Why are we still not prioritizing educators?
My thoughts on the teacher income gap
On Tuesday, Education Week reported that a recent study from the Organization for Economic Development and Cooperation (OEDC) found teachers in the U.S. make less than 60 cents on the dollar compared to others at their education level. This means today’s college graduates have less incentive to become K-12 teachers in the U.S. than ever before. It’s no wonder that U.S. academic achievement lags behind that of their peers in other countries. And yet we remain shocked that among the 35 members of the OED, the U.S. ranked 30th in math and 19th in science.
We need to stop being surprised and acknowledge that the way in which we fail to honor educators as professionals is the root cause for our country’s low educational rankings.
The solution for our country’s educational deficiencies has always been clear to me: it’s the teacher. Not the teacher that we cut down based on standardized test scores, not the teacher we threaten to take tenure away from, not the teacher given a 1.5% raise every 3–5 years (less than the increase needed to cover inflation). The only solution to the problems faced by the US education system is the supported teacher.
It’s too bad we haven’t gotten our act together as a country to support them.
The vision for Clark has always been educator first. Our mission is to provide economic stability and opportunity to all educators. That’s because a tutor who is called upon to support a child falling behind produces the best educational outcomes when they themselves are supported. That’s why we developed the Clark features to take away any of the stress and logistics related to running a tutor business (whether that be a business of one or many) so that a tutor can focus their attention on what they do best: educating.
As the co-founder of a business that works with educators in the private market I can’t help but have a heavy heart for those underpaid educators working in today’s classrooms. Even more so, I can’t help but feel for every recent college graduate who wanted to be a teacher, but chose another career so they could make rent instead.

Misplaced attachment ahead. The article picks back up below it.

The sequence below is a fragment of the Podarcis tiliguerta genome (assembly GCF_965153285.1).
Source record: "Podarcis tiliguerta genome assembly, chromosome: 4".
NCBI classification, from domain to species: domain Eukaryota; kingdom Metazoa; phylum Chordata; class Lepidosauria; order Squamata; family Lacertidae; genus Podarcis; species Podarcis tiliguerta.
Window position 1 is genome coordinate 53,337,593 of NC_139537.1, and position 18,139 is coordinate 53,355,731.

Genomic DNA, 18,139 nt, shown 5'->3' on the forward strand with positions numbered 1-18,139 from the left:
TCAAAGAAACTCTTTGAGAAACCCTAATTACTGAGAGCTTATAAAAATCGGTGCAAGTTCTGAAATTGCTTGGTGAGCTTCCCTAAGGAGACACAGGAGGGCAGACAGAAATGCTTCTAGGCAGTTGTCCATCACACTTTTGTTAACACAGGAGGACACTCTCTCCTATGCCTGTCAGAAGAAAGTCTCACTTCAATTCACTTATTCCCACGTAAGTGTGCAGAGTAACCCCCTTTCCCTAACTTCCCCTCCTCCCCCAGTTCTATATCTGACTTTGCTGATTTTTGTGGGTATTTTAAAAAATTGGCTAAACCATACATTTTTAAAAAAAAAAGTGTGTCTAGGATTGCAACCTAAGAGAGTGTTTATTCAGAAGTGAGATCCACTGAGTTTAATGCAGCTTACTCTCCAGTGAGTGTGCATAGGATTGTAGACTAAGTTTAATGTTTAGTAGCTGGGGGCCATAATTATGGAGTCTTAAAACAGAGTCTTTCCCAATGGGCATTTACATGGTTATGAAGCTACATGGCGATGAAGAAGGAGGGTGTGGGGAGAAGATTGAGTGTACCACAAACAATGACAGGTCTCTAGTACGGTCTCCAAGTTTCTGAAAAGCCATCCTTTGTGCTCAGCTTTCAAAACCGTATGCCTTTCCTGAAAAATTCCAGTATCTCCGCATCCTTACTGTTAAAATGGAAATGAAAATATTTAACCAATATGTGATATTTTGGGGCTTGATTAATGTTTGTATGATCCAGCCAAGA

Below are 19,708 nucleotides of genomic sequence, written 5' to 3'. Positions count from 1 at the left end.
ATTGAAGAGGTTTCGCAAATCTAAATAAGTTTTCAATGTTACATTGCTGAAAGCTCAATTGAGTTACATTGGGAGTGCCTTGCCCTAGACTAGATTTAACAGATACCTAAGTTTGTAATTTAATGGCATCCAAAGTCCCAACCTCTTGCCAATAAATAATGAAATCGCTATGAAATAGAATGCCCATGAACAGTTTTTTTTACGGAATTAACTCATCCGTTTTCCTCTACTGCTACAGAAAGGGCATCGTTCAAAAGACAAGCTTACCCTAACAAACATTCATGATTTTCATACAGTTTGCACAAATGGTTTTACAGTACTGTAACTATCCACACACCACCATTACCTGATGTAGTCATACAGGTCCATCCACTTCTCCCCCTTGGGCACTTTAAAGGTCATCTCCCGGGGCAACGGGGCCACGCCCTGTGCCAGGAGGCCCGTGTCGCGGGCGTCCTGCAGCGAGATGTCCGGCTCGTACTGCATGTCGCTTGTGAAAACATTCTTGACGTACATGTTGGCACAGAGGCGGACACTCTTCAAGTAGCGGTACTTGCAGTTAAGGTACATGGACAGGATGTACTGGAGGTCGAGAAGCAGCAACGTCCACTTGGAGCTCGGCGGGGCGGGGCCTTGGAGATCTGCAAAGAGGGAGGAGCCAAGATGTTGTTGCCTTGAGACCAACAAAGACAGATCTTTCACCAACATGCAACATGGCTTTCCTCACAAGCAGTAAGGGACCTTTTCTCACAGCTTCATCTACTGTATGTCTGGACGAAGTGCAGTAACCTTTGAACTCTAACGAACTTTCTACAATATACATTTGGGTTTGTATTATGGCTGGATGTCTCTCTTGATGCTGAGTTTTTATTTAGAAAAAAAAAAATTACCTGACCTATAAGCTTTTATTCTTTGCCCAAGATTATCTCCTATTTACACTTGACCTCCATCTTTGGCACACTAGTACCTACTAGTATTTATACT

As many of you know, Clark was inspired by my mom. My mom the public school teacher — the single parent public school teacher. That combo put her at significantly higher risk for being forced to quit teaching to find a higher salary in an alternative market (40% higher, it appears),but instead she found tutoring. The only reason my mother was able to continue to teach in the classroom was her ability to make extra money on the side from tutoring.
Thinking entrepreneurially and starting a side hustle as a tutor kept my mom a teacher (and a very good one at that), yet we as a country have a habit of cutting down teachers who have thought entrepreneurially about their teaching craft. It’s a situation that puts educators between a rock and a hard place: continue on as they have without making ends meet, or receive criticism if they attempt to expand their horizons.
Here at Clark we believe the path to educators making a sustainable living starts with changing the conversation around educator income. Our challenge is to bring this conversation to a place where it results in better student outcomes by ensuring we take care of those who take care of our children. Educators deserve better, and it’s time we started delivering the way they always have.